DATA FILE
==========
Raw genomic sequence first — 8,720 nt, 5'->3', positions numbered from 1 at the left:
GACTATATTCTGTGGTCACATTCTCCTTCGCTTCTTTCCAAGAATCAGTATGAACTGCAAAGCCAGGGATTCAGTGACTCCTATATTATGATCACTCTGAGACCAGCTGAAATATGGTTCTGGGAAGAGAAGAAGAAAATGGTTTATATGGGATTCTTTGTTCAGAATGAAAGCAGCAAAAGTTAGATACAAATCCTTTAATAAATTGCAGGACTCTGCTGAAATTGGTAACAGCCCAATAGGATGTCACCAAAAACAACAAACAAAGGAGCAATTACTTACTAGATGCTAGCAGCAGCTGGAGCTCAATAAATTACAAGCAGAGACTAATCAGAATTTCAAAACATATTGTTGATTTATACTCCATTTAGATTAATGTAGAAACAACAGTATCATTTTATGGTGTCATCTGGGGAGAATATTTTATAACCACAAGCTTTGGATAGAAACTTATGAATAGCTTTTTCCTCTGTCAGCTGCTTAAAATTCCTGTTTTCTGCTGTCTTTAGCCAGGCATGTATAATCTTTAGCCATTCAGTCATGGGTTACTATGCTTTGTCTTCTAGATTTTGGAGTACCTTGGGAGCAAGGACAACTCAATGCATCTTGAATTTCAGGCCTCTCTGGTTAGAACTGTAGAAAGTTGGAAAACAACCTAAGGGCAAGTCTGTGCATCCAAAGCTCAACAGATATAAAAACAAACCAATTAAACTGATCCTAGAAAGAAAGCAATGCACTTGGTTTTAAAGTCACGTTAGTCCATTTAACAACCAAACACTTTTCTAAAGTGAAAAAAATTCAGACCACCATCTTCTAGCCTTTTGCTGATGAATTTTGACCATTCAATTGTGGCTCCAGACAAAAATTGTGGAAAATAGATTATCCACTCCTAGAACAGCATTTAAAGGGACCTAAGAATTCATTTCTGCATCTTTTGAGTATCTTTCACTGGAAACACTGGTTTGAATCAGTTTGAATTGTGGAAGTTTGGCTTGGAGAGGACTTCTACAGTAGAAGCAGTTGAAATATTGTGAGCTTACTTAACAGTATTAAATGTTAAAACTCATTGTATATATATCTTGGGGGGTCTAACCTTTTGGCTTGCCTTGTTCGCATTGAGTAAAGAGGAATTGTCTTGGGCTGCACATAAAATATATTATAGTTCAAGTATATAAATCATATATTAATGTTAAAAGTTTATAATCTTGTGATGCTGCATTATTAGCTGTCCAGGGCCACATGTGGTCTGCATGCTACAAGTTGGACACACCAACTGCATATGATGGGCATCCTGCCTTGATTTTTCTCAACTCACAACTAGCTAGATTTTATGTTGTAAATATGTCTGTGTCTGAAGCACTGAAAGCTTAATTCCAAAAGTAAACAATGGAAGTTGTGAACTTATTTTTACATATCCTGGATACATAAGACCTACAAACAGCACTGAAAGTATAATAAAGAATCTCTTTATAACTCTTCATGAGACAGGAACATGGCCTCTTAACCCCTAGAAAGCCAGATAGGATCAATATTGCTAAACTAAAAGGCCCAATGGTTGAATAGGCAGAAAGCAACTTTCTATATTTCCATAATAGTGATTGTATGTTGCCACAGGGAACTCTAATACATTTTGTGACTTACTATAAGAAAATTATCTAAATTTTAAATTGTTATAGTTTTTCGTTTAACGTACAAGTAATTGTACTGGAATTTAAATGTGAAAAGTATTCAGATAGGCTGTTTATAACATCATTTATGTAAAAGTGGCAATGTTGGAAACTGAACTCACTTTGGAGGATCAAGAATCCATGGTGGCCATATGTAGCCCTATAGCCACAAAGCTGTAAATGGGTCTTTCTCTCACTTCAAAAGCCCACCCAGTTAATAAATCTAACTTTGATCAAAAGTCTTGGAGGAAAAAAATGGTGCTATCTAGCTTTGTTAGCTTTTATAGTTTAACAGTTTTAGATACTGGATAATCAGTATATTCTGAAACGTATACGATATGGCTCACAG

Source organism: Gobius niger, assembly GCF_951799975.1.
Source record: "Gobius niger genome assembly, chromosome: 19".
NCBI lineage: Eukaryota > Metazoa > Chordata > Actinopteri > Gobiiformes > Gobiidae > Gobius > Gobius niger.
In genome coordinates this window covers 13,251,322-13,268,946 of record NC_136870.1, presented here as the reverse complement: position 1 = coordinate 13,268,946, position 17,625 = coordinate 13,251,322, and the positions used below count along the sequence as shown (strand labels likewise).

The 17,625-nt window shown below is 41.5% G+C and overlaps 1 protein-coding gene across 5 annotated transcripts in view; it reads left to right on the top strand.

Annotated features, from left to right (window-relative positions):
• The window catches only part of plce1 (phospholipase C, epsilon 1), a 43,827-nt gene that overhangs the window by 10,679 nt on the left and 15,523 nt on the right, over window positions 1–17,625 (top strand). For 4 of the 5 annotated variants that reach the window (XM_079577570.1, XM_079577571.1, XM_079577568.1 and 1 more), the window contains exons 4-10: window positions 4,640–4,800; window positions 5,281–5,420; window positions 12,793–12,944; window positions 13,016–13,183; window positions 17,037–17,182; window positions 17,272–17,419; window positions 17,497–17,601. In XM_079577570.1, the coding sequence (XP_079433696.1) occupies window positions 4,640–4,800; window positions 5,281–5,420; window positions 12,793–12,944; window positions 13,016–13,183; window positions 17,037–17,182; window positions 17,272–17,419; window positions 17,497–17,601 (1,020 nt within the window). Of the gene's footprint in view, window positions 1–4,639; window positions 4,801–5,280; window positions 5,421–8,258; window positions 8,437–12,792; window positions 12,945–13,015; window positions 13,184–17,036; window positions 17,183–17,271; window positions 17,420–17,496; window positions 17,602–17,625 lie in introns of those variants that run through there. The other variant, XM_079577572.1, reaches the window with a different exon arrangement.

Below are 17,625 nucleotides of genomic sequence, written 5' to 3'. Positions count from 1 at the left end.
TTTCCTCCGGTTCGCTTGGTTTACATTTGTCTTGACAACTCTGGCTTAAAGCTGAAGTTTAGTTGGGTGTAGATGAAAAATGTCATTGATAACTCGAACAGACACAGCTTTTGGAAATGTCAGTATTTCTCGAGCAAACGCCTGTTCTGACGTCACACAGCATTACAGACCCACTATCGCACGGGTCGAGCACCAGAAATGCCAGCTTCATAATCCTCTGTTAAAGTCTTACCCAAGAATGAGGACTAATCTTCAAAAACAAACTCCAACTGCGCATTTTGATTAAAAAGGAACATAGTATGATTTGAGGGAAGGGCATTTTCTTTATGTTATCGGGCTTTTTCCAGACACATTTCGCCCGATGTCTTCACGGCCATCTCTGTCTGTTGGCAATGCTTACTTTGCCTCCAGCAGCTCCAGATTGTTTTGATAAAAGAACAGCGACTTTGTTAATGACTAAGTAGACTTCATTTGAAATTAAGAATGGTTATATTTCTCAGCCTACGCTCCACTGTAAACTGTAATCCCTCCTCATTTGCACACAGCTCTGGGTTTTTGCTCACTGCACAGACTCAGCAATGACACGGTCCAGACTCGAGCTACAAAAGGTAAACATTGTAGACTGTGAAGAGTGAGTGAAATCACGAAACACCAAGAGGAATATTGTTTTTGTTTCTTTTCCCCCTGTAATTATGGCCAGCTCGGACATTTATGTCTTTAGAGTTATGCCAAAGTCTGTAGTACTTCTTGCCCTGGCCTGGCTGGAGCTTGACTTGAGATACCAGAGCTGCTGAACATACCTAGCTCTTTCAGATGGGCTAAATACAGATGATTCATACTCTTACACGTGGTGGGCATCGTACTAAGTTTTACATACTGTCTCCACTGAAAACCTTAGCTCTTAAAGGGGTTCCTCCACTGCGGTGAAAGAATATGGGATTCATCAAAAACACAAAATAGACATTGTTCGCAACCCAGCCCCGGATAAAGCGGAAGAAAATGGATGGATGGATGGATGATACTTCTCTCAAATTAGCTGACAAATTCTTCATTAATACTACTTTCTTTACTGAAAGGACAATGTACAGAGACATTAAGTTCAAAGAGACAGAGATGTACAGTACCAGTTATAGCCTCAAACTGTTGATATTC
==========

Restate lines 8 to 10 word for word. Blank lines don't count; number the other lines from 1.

Annotated features, from left to right (window-relative positions):
• The window catches only part of plce1 (phospholipase C, epsilon 1), a 43,827-nt gene that overhangs the window by 10,679 nt on the left and 15,523 nt on the right, over window positions 1–17,625 (top strand). For 4 of the 5 annotated variants that reach the window (XM_079577570.1, XM_079577571.1, XM_079577568.1 and 1 more), the window contains exons 4-10: window positions 4,640–4,800; window positions 5,281–5,420; window positions 12,793–12,944; window positions 13,016–13,183; window positions 17,037–17,182; window positions 17,272–17,419; window positions 17,497–17,601. In XM_079577570.1, the coding sequence (XP_079433696.1) occupies window positions 4,640–4,800; window positions 5,281–5,420; window positions 12,793–12,944; window positions 13,016–13,183; window positions 17,037–17,182; window positions 17,272–17,419; window positions 17,497–17,601 (1,020 nt within the window). Of the gene's footprint in view, window positions 1–4,639; window positions 4,801–5,280; window positions 5,421–8,258; window positions 8,437–12,792; window positions 12,945–13,015; window positions 13,184–17,036; window positions 17,183–17,271; window positions 17,420–17,496; window positions 17,602–17,625 lie in introns of those variants that run through there. The other variant, XM_079577572.1, reaches the window with a different exon arrangement.

Below are 17,625 nucleotides of genomic sequence, written 5' to 3'. Positions count from 1 at the left end.